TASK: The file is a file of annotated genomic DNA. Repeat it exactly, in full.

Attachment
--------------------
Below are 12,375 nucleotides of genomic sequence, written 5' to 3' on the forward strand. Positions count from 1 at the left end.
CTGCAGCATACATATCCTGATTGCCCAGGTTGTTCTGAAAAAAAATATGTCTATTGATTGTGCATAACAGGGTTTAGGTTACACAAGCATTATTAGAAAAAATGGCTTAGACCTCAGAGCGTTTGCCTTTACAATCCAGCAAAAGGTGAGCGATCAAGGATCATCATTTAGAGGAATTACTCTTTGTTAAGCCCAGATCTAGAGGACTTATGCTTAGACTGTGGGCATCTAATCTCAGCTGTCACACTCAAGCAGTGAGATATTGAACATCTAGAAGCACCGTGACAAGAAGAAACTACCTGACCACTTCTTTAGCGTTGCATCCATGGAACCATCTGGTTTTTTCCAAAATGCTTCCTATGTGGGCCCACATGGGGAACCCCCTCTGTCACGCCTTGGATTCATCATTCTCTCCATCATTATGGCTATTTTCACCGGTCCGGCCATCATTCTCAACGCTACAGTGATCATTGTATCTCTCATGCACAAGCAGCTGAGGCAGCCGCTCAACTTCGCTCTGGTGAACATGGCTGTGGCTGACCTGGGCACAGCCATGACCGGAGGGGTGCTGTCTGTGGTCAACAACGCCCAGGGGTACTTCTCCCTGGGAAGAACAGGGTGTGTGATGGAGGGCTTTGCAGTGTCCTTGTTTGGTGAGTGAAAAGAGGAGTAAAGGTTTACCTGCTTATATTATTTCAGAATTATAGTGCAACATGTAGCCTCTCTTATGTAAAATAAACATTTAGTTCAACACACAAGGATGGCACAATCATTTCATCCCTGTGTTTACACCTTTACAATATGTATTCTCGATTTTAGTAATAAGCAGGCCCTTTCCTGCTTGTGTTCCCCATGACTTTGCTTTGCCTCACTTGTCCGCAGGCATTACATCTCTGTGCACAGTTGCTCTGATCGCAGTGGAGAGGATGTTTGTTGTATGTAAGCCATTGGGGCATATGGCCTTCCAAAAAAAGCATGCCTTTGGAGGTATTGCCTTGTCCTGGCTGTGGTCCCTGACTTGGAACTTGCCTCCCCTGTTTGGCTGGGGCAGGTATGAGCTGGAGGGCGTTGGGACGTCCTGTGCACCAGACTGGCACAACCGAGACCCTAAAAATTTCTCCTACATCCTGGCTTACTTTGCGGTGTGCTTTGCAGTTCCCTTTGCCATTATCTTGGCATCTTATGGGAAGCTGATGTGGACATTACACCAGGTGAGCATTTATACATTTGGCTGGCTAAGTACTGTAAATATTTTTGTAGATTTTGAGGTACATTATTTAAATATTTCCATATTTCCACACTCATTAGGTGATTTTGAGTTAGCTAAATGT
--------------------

Below are 12,375 nucleotides of genomic sequence, written 5' to 3' on the forward strand. Positions count from 1 at the left end.
CTGCAGCATACATATCCTGATTGCCCAGGTTGTTCTGAAAAAAAATATGTCTATTGATTGTGCATAACAGGGTTTAGGTTACACAAGCATTATTAGAAAAAATGGCTTAGACCTCAGAGCGTTTGCCTTTACAATCCAGCAAAAGGTGAGCGATCAAGGATCATCATTTAGAGGAATTACTCTTTGTTAAGCCCAGATCTAGAGGACTTATGCTTAGACTGTGGGCATCTAATCTCAGCTGTCACACTCAAGCAGTGAGATATTGAACATCTAGAAGCACCGTGACAAGAAGAAACTACCTGACCACTTCTTTAGCGTTGCATCCATGGAACCATCTGGTTTTTTCCAAAATGCTTCCTATGTGGGCCCACATGGGGAACCCCCTCTGTCACGCCTTGGATTCATCATTCTCTCCATCATTATGGCTATTTTCACCGGTCCGGCCATCATTCTCAACGCTACAGTGATCATTGTATCTCTCATGCACAAGCAGCTGAGGCAGCCGCTCAACTTCGCTCTGGTGAACATGGCTGTGGCTGACCTGGGCACAGCCATGACCGGAGGGGTGCTGTCTGTGGTCAACAACGCCCAGGGGTACTTCTCCCTGGGAAGAACAGGGTGTGTGATGGAGGGCTTTGCAGTGTCCTTGTTTGGTGAGTGAAAAGAGGAGTAAAGGTTTACCTGCTTATATTATTTCAGAATTATAGTGCAACATGTAGCCTCTCTTATGTAAAATAAACATTTAGTTCAACACACAAGGATGGCACAATCATTTCATCCCTGTGTTTACACCTTTACAATATGTATTCTCGATTTTAGTAATAAGCAGGCCCTTTCCTGCTTGTGTTCCCCATGACTTTGCTTTGCCTCACTTGTCCGCAGGCATTACATCTCTGTGCACAGTTGCTCTGATCGCAGTGGAGAGGATGTTTGTTGTATGTAAGCCATTGGGGCATATGGCCTTCCAAAAAAAGCATGCCTTTGGAGGTATTGCCTTGTCCTGGCTGTGGTCCCTGACTTGGAACTTGCCTCCCCTGTTTGGCTGGGGCAGGTATGAGCTGGAGGGCGTTGGGACGTCCTGTGCACCAGACTGGCACAACCGAGACCCTAAAAATTTCTCCTACATCCTGGCTTACTTTGCGGTGTGCTTTGCAGTTCCCTTTGCCATTATCTTGGCATCTTATGGGAAGCTGATGTGGACATTACACCAGGTGAGCATTTATACATTTGGCTGGCTAAGTACTGTAAATATTTTTGTAGATTTTGAGGTACATTATTTAAATATTTCCATATTTCCACACTCATTAGGTGATTTTGAGTTAGCTAAATGT